They also cover the impact of the pandemic and how to look after yourself during and after your PhD.
    “There’s this idea in academia that, because we like what we do, we have to sacrifice our personal life for it…. Yes, you know you do also need to think about your personal life and that can be an important priority in terms of choosing what type of route or what career you do take in academia”
    At the end, Merve interviews Professor Sir John Strang about the SSA’s post-doc transitional scheme and about his own reflections on working in addictions.
    “It probably does involve having an approach to [an academic career] where you’re much more willing to listen and to look around you at how both the nature of the problem one’s talking about, but also societal responses might be changing. And I think you have to be prepared to change your own thinking and change the type of work that you do over time. Some people would find that unsettling and view it negatively. Personally, I think it’s what makes the addictions field or substance misuse field endlessly fascinating.”

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    • 1 hr 2 min
    Ketamine and alcohol use disorders

    Ketamine and alcohol use disorders

    Chloe, Merve and Zoe talk about recent research into ketamine treatment for alcohol use disorder. They cover the background of this area before taking an in-depth look at the results published in Merve's recent paper. The team discuss how the experiences that people had on ketamine changed their relationships with alcohol. They discuss the role of qualitative research in understanding the impact of psychedelic therapies particularly when people have different goals. They also cover some of the challenging and positive experiences that people had during the trial.
    "One aspect of the ketamine experience was that there were some inherent contradictions in it. The biggest were around the contradiction between the highly positive and highly negative experiences that people had and then also between the strong dissociation versus the feelings of connectedness and the unity with other beings that people reported."
     
    The original paper can be found here: Frontiers | “This Is Something That Changed My Life”: A Qualitative Study of Patients' Experiences in a Clinical Trial of Ketamine Treatment for Alcohol Use Disorders | Psychiatry (frontiersin.org) and here is a link to the AWAKN Clinic mentioned this the podcast Awakn Clinics - The Effective Treatment Alternative (awaknlifesciences.com). There is also an episode on ketamine by Suzi Gage that is worth checking out Ketamine | Say Why To Drugs on Acast.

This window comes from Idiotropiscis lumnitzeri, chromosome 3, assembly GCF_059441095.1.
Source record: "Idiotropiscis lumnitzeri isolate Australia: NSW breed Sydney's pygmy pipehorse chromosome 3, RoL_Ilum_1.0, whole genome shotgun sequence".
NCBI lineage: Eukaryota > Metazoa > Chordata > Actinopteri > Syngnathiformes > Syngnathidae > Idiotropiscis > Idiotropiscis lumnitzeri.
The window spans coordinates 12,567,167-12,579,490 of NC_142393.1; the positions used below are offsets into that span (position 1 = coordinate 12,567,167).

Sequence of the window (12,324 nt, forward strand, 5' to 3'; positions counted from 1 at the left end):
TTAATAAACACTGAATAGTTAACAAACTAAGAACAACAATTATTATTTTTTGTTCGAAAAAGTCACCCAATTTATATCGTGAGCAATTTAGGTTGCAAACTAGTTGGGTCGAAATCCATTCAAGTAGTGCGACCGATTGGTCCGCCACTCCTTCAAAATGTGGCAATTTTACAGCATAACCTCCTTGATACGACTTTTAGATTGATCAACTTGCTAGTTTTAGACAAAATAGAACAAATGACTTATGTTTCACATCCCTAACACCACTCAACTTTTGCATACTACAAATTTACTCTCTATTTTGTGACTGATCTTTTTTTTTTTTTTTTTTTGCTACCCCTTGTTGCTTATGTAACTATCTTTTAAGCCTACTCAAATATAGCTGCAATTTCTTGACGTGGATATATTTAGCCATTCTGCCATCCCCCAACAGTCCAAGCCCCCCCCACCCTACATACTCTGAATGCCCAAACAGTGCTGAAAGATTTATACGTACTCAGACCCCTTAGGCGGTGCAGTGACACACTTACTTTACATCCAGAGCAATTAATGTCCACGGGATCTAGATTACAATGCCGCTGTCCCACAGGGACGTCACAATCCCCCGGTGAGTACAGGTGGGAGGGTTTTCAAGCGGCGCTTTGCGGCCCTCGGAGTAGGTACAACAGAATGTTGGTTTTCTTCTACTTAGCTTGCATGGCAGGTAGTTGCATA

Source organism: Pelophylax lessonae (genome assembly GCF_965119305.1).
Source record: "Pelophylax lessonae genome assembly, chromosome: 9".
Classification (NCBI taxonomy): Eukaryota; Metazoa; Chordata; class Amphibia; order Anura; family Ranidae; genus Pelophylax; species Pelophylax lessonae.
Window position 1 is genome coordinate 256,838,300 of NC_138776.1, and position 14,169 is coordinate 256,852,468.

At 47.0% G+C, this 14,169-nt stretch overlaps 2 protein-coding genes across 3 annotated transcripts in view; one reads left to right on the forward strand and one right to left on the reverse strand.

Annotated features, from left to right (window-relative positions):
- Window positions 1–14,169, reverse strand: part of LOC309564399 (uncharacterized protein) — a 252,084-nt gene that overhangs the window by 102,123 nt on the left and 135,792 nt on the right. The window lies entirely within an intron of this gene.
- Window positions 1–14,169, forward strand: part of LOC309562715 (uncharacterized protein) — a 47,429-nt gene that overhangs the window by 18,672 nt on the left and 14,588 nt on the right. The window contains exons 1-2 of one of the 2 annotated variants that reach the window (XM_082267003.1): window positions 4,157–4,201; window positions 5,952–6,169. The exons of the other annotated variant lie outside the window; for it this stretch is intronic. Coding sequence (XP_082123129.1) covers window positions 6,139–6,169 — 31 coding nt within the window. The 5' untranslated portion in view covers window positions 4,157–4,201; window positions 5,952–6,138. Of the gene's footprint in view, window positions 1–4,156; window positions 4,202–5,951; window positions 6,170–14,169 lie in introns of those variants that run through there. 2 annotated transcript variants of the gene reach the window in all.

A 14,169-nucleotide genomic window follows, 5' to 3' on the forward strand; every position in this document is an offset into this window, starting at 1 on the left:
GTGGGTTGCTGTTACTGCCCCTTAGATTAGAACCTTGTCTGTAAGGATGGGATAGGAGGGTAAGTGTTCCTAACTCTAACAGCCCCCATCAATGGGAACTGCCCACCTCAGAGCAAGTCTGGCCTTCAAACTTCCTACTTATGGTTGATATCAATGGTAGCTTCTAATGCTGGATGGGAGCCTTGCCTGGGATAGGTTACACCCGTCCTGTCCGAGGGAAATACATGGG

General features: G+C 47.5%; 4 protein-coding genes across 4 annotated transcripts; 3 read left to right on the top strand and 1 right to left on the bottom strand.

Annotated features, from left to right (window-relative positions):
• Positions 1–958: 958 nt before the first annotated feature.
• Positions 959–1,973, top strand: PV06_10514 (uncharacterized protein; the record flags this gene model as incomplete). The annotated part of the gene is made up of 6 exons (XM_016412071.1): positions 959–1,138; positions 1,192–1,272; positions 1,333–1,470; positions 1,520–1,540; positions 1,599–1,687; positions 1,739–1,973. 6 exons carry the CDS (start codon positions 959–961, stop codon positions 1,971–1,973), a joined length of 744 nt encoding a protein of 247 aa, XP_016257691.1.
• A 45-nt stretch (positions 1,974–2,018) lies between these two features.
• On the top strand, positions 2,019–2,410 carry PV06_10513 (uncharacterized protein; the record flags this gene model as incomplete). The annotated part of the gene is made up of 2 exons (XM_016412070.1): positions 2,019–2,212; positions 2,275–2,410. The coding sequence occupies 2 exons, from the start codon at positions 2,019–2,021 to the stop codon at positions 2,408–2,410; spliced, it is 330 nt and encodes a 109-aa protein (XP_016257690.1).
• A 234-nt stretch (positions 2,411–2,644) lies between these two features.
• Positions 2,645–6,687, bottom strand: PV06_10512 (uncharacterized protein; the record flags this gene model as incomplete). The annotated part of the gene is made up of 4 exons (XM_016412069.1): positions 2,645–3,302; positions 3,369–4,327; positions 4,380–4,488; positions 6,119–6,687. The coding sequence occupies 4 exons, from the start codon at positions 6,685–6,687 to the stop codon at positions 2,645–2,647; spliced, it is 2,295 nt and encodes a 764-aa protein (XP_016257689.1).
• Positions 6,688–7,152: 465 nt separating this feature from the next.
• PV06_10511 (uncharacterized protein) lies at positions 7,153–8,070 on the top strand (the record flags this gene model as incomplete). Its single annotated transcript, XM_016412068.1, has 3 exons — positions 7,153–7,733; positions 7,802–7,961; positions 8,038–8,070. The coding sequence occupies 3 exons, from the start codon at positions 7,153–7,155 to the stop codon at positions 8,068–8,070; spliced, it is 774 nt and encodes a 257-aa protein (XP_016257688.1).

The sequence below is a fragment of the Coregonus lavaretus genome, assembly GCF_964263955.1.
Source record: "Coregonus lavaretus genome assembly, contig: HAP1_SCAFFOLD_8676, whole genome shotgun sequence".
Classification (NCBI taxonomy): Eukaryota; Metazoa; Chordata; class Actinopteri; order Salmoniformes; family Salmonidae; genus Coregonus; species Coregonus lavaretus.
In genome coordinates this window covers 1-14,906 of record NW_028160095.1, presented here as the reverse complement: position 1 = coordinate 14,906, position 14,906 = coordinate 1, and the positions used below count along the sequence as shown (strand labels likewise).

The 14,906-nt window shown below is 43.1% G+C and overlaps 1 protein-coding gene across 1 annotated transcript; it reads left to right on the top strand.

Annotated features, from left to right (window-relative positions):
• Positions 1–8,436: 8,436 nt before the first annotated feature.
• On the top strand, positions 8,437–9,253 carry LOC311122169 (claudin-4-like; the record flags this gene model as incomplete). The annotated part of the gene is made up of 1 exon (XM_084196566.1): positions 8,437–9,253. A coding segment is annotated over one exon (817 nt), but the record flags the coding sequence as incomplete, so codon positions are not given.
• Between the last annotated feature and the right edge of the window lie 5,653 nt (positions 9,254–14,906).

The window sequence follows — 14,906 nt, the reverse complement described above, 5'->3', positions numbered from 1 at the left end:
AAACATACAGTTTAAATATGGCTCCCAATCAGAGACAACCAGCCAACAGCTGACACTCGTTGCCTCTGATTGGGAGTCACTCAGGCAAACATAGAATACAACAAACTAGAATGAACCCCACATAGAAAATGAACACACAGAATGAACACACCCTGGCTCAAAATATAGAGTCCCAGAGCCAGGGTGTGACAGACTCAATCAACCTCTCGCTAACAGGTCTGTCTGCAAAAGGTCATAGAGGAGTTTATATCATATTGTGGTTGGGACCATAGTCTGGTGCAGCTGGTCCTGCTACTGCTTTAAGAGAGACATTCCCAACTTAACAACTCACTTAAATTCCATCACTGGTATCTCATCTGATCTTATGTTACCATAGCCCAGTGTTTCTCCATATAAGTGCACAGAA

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    • 30 min
    Conducting research during a pandemic

    Conducting research during a pandemic

    Chloe Burke talks to Dr Jenny Scott, Katy Penfold, Marie Jameson and Rebecca Dwyer about their experiences of conducting research during the COVID-19 pandemic and about what changes they made along the way. Dr Scott discusses her research on the impact of the epidemic on people who use opiate substitute medications in rural areas. Marie Jameson talks about how moving to an online format was not appropriate for her research with kinship families affected by parental substance misuse, and how she coped with this. Katy Penfold talks about her qualitative research into online Gamblers Anonymous meetings during lock-down, and Rebecca Dwyer explores how her research into cognitive aspects of alcohol use among undergraduate students changed from measuring brain activity in the lab to online data collection.  
    Links:
    How has the COVID-19 pandemic affected people in rural areas who take opiate substitutes?
    Living Under Coronavirus and Injecting Drugs in Bristol (LUCID-B): A qualitative study of experiences of COVID-19 among people who inject drugs

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    • 23 min
    Co-dependency with Dr Ingrid Bacon

    Co-dependency with Dr Ingrid Bacon

    In this episode, Dr Ingrid Bacon talks to Ayan Ahmed and Chloe Burke about her work and research on co-dependency in addiction. Dr Bacon explains co-dependency as a 'chameleon concept' and talks about some of her experiences through her PhD (including changing the concept half way through - it's never too late?). They discuss factors that are common across co-dependency, depression and anxiety disorders and how co-dependency can encompass many other underlying issues. Finally Dr Bacon shares her advice for how to enjoy your PhD.
    Dr Ingrid Bacon is a mental health occupational therapist and a Senior Lecturer in Kingston and St George's University of London.
    Music by George Verrall.

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    • 35 min